Plantae > Tracheophyta > Liliopsida > Asparagales > Amaryllidaceae > Allium > Allium sativum

Allium sativum (cultivated garlic)


Wikipedia Abstract

Allium sativum, commonly known as garlic, is a species in the onion genus, Allium. Its close relatives include the onion, shallot, leek, chive, and rakkyo. With a history of over 7,000 years of human consumption and use, garlic is native to central Asia, and has long been a staple in the Mediterranean region, as well as a frequent seasoning in Asia, Africa, and Europe. It was known to Ancient Egyptians, and has been used both as a food flavoring and as a traditional medicine.
View Wikipedia Record: Allium sativum


Allergen Potential [1]  Low
Edible [2]  May be edible. See the Plants For A Future link below for details.
Flower Type [2]  Hermaphrodite
Hazards [2]  There have been cases of poisoning caused by the consumption, in large quantities and by some mammals, of this species. Dogs seem to be particularly susceptible;
Lifespan [2]  Perennial
Pollinators [2]  Bees, Insects, Lepidoptera
Structure [2]  Bulb
Usage [2]  The juice from the bulb is used as an insect repellent; It has a very strong smell and some people would prefer to be bitten; The juice can also be applied to any stings in order to ease the pain; 3 - 4 tablespoons of chopped garlic and 2 tablespoons of grated soap can be infused in 1 litre of boiling water, allowed to cool and then used as an insecticide; An excellent glue can be made from the juice; An extract of the plant can be used as a fungicide; It is used in the treatment of blight and mould or fungal diseases of tomatoes and potatoes; If a few cloves of garlic are spread amongst stored fruit, they will act to delay the fruit from rotting; The growing plant is said to repel insects, rabbits and moles;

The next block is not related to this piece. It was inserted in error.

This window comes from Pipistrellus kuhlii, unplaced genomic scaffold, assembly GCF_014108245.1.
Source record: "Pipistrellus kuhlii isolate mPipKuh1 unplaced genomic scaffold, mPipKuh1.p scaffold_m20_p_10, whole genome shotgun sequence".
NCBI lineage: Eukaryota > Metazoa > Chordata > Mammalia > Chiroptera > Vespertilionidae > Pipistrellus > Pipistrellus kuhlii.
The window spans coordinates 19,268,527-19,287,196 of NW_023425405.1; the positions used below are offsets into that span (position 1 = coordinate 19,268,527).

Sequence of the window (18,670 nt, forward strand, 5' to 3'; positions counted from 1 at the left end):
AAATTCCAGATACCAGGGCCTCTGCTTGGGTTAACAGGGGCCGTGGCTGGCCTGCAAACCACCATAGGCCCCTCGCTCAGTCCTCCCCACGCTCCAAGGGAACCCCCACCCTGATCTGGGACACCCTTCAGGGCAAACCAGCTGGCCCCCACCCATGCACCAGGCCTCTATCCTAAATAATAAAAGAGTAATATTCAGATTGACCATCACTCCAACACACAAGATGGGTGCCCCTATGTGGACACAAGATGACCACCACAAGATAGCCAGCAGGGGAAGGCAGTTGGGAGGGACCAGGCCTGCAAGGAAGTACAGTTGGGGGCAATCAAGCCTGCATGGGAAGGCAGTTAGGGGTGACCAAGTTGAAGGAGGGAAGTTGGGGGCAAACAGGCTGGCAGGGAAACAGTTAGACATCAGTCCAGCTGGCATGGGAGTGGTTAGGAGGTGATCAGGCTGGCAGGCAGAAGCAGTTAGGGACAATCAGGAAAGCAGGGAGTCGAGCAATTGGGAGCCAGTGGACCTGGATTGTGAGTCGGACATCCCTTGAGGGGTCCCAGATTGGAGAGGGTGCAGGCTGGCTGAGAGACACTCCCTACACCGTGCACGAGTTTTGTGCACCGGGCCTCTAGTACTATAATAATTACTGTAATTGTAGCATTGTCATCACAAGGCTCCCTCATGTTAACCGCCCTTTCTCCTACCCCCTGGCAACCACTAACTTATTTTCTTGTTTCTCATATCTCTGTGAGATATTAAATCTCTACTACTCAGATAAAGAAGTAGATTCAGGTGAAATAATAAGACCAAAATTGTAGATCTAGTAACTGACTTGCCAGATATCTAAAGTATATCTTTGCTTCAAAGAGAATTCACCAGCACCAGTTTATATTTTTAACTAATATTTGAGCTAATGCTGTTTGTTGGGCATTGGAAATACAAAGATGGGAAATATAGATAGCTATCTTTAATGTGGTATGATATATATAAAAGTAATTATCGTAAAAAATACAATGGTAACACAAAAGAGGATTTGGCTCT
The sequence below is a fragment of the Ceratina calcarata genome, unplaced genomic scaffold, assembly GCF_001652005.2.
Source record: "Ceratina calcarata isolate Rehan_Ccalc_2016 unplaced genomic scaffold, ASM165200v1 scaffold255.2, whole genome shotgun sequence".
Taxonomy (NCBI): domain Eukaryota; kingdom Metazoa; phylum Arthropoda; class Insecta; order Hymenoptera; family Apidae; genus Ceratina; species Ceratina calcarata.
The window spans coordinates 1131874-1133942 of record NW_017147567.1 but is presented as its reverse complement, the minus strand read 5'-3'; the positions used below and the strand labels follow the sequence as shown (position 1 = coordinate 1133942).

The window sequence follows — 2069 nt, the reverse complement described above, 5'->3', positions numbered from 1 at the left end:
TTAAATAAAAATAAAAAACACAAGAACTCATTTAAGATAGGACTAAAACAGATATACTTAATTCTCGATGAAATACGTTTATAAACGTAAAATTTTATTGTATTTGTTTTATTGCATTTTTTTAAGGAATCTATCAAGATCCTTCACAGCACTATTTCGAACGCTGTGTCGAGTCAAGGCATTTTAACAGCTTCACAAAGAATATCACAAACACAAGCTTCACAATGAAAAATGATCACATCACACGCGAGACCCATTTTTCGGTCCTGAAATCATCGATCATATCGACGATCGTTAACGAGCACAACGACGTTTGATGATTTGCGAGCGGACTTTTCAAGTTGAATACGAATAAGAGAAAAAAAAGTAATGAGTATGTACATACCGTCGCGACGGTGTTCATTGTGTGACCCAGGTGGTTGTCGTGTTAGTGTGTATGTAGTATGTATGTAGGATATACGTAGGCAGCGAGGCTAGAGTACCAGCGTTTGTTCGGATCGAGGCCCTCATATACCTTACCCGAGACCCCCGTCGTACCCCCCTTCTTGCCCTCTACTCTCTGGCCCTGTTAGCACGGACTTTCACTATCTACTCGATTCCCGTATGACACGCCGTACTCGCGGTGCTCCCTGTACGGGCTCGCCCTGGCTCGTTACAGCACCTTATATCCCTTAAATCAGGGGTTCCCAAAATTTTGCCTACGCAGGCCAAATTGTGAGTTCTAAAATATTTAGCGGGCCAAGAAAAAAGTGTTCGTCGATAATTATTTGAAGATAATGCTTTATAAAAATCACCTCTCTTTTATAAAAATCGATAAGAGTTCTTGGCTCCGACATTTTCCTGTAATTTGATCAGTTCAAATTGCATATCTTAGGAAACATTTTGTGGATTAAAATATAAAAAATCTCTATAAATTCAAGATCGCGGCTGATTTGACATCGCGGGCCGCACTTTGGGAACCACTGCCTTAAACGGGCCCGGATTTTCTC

Height [2]  24 inches (0.6 m)
Width [2]  6 inches (0.15 m)
View Plants For A Future Record : Allium sativum

Protected Areas



Parasitized by 
Puccinia porri[5]
Urocystis cepulae[5]


Cultigen from C. Asia;

External References

USDA Plant Profile



Attributes / relations provided by
1Derived from Allergy-Free Gardening OPALS™, Thomas Leo Ogren (2000)
2Plants For A Future licensed under a Creative Commons License
3New Zealand Institute for Plant & Food Research Plant-SyNZ™ database
4Biological Records Centre Database of Insects and their Food Plants
5Jorrit H. Poelen, James D. Simons and Chris J. Mungall. (2014). Global Biotic Interactions: An open infrastructure to share and analyze species-interaction datasets. Ecological Informatics.
6Ben-Dov, Y., Miller, D.R. & Gibson, G.A.P. ScaleNet 4 November 2009
Protected Areas provided by Biological Inventories of the World's Protected Areas in cooperation between the Information Center for the Environment at the University of California, Davis and numerous collaborators.
GBIF Global Biodiversity Information Facility
Abstract provided by DBpedia licensed under a Creative Commons License